When Martin Scorcese’s KUNDUN was released on Christmas Day, 1997, its box office prospects were decidedly slim. The film cost $24 million and only took in a paltry $5.6 million, far below the $42 million for CASINO (1995) or even the $16 million for BRINGING OUT THE DEAD (1997). But the story of the fourteenth Dalai Lama—from his founding at age four through his flight to India during the attacks on Tibet by the Chinese during the Cultural Revolution—was going to be a tough sell at any time.
With its justly Oscar-nominated cinematography, art direction, and costume design, the film is sumptuous to look at. But Melissa Mathison’s script only gives us the barest glimpses of the dramatic tale underneath and Scorcese seems more content to concentrate on images rather than story or fully realized characters. That being said, KUNDUN is one of those guilty pleasures I’ve always found fascinating to watch. Much of that fascination comes from the juxtaposition of Scorcese’s images with the haunting score by Philip Glass.
His own Buddhist beliefs made Glass a natural to provide the music. And Glass’ repetitive, minimalist style, which worked so well against the fluid images of Godfrey Reggio’s KOYAANISQATSI (1982) and POWAQQATSI (1988), gives KUNDUN much of its movement and atmosphere.
The film begins with the memorable image of a sand mandala being formed while a female voiceover tells young Norbu the story of his birth. The bold sounds of low male chanting are supported by Tibetan ceremonial horns and cymbals. Violins play repeated ostinati while flutes chirp in undulating rhythmic cells above. The music may not tell us much dramatically, but it sets the aural tone for the entire film.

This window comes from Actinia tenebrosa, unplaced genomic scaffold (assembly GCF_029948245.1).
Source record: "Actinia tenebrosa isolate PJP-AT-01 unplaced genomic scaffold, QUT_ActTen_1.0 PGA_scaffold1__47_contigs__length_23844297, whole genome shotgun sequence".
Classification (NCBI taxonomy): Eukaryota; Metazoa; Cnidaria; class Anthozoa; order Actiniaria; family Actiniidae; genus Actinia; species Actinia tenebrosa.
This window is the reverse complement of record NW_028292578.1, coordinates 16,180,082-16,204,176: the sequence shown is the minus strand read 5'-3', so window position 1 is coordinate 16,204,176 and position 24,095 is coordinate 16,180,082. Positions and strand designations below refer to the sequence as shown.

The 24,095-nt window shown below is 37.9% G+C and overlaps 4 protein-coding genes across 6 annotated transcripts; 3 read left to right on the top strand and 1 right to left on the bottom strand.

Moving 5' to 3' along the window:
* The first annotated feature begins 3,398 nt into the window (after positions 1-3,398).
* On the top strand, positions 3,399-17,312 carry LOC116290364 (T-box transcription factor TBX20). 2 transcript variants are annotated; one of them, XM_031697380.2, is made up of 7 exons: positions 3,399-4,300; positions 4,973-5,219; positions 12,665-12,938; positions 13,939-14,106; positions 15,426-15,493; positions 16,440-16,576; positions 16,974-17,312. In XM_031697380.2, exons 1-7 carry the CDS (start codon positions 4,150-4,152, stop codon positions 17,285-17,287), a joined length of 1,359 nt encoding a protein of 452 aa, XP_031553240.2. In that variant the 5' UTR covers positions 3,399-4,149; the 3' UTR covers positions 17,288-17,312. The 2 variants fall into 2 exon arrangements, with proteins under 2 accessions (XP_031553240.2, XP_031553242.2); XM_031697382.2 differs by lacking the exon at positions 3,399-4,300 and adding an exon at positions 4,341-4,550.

Flute arpeggios over seesawing strings flit in the air as the young Dalai Lama-to-be chooses his possessions. Contrabassoon settles on the bottom of a low string melody as steady chords and cymbals punctuate the piano and harp figures as the caravan moves out. Timpani and Tibetan horns slash through the strings as the letter of the thirteenth Dalai Lama is read under a plaintive trumpet melody. A pulsating wordless chorus accompanies the Dalai Lama’s dangerous escape into India.
One of the memorable sequences shows blood pouring into a koi pond. The red disturbs the tranquil blue of the water just as the blood of the dead monks covers the peaceful land of Tibet following a massacre by the Chinese. Clarinets and flutes swirl in the air while cellos give voice to the monks’ nonviolence and a muted timpani provides their quiet heartbeats.
The score won the Los Angeles Film Critics, helping it to gain some pre-Oscar attention and its Oscar nomination is richly deserved. Though the score doesn’t delve into the characters and can’t overcome the lack of drama in the script, Glass’ music provides a hypnotic aural landscape to the film that adds to the story’s mysticism.